Iraq's toxic shipwrecks.
In preparing Iraqi Waterway Project Wreck Removal: Environmental Damage Limitation Survey, published in October 2004, a UNDP team assisted by International Atomic Energy Agency marine experts and two French water pollution agencies inspected 40 wrecks, identified 12 more by sonar, and collected 198 sediment samples for analysis. The team estimates that more than 260 sunken ships--including tankers, tugs, barges, and patrol boats--dog the local waters. "Virtually all of these vessels are slowly leaking substances that are damaging to marine life and people alike," states the report. "Even if the vessel was not carrying a hazardous cargo, the engine room will typically contain substances such as fuel oil, lubricating oil, battery acid, hydraulic fluid, and asbestos."
Silting is a major problem in Iraqi ports, as with most harbors. But dredging cannot proceed safely or commerce resume fully until more of the wrecks have been cleared away--a process made complex and dangerous by the possibility of ordnance detonation and the turbidity produced by the strong gulf current. The current flows counterclockwise toward Kuwait, and it may carry pollution toward Kuwaiti desalination plants along the Persian Gulf coast. Approximately 70-90% of the people in the gulf region get their fresh water from desalination plants, according to The Economic and Environmental Impact of the Gulf War on Kuwait and the Persian Gulf. This report appears in the Trade and the Environment Database, a project of American University in Washington, D.C.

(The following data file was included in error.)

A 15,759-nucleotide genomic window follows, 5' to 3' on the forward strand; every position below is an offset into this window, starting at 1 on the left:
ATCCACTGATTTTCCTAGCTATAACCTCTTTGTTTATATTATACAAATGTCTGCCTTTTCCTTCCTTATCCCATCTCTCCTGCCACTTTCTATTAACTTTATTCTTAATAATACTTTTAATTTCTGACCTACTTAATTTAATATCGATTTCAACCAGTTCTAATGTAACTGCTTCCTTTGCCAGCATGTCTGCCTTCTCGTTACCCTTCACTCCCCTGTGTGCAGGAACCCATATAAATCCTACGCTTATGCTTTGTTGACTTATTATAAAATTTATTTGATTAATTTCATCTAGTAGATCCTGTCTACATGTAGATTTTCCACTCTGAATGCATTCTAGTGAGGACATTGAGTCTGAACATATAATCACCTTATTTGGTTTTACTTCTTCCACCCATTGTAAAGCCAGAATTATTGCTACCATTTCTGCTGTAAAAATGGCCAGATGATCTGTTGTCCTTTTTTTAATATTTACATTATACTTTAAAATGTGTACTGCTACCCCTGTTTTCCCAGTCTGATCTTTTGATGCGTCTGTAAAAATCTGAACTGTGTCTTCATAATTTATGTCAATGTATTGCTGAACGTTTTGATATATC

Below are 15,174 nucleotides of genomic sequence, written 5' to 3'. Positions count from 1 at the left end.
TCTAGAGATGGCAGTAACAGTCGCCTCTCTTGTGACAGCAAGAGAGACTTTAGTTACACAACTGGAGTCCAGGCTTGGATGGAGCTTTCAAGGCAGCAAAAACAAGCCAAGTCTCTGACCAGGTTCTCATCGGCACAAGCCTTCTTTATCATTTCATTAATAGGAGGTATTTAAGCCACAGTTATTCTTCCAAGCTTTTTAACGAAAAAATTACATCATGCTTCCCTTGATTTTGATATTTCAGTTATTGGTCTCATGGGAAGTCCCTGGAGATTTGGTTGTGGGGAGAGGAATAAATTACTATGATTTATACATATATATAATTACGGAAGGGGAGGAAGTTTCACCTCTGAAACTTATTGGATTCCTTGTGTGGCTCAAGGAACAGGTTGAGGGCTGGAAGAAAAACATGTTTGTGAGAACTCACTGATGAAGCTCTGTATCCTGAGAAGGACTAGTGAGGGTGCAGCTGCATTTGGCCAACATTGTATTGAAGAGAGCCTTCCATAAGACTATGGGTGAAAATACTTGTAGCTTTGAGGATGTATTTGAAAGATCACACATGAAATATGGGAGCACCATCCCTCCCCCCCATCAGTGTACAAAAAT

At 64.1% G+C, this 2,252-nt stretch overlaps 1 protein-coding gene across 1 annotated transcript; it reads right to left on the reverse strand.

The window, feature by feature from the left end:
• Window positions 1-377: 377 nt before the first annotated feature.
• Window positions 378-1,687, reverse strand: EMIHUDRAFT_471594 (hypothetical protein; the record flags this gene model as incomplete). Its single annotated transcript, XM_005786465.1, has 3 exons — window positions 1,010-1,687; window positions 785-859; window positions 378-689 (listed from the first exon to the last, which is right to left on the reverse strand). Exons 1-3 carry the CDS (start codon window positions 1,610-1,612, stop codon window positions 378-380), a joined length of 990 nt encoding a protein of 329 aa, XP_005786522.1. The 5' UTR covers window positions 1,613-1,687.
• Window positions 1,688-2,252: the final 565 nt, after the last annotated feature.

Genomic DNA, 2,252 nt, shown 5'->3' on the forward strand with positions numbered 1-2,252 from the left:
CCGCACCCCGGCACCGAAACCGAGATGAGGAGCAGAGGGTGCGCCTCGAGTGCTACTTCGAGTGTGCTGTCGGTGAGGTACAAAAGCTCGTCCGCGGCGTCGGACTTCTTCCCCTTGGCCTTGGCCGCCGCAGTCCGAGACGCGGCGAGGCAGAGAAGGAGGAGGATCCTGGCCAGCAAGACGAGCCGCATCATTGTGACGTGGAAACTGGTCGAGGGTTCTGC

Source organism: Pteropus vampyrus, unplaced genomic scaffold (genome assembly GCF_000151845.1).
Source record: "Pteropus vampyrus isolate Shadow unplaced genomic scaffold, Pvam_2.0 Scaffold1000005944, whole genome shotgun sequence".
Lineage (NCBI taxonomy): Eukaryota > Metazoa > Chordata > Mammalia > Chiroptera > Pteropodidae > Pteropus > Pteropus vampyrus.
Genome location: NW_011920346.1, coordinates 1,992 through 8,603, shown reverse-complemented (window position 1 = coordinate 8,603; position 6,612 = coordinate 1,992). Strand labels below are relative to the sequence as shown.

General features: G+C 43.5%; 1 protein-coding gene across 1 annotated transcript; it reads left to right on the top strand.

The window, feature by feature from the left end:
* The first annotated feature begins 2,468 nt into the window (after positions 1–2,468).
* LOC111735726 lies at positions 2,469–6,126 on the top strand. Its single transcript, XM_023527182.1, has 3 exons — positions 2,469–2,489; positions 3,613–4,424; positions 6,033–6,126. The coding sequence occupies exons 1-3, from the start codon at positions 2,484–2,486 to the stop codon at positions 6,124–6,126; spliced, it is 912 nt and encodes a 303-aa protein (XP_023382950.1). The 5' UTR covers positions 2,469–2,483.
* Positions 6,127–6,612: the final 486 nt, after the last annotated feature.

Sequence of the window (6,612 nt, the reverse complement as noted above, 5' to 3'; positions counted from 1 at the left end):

The UNDP found that oil is the worst problem related to the sunken ships, stating that "significant oil pollution was painfully evident even without any sample analysis." Much of the oil is crude, bunker, and diesel grades. Such oils contain many hydrocarbon compounds, including benzene, propane, acetylene, naphtha, and kerosene, all of which can cause health effects. Benzene, for example, can cause dizziness, tremors, anemia, and leukemia, according to the Agency for Toxic Substances and Disease Registry (ATSDR), and is classified as a known carcinogen by the National Toxicology Program. Depending on the exposure pathway, fuel oils can cause nausea, loss of appetite, poor coordination, kidney damage, heightened blood pressure, and other problems, according to the ATSDR.
Heavy metals were generally found in relatively small quantities, although one sediment sample from inside a wreck did contain elevated lead levels. Radioactivity was consistent with natural distribution of uranium in the Earth's crust. The survey found low concentrations of polycyclic aromatic hydrocarbons and no evidence of organochlorines such as polychlorinated biphenyls or DDT. The report also cites a 1994 UK government letter to the Security Council expressing concern that Iraqi patrol boats and hovercraft sunk in the first Gulf War may have carried chemical weapons canisters which could begin to leak.
The UNDP survey was part of a series of projects to clean up Iraqi waters and bring the ports to full capacity. Before the report was issued, 31 wrecks had already been removed, according to Michel Gautier, UNDP-Iraq infrastructure manager. The UNDP proposes to continue wreck removal activities, and collection and treatment of the remaining oil in the wrecks in both Iraqi and adjoining Kuwaiti waters, with the focus on identifying and removing the most obstructive and dangerous wrecks.
The Persian Gulf isn't the only place threatened by toxic wrecks. A 22 January 2005 article in New Scientist reported that the U.S. liberty ship Richard Montgomery, scuttled in the Thames during World War II, might release and detonate its payload of TNT in the next 20 years. And a 2001 cyclone plastered the Micronesian atoll of Ulithi with oil and gasoline from the U.S.S. Mississinewa, sunk during World War II and estimated to still contain 36 million liters of oil, according to the Vanuatu news organization Port Vila Presse.
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|Author:||Brown, Valerie J.|
|Publication:||Environmental Health Perspectives|
|Date:||Apr 1, 2005|
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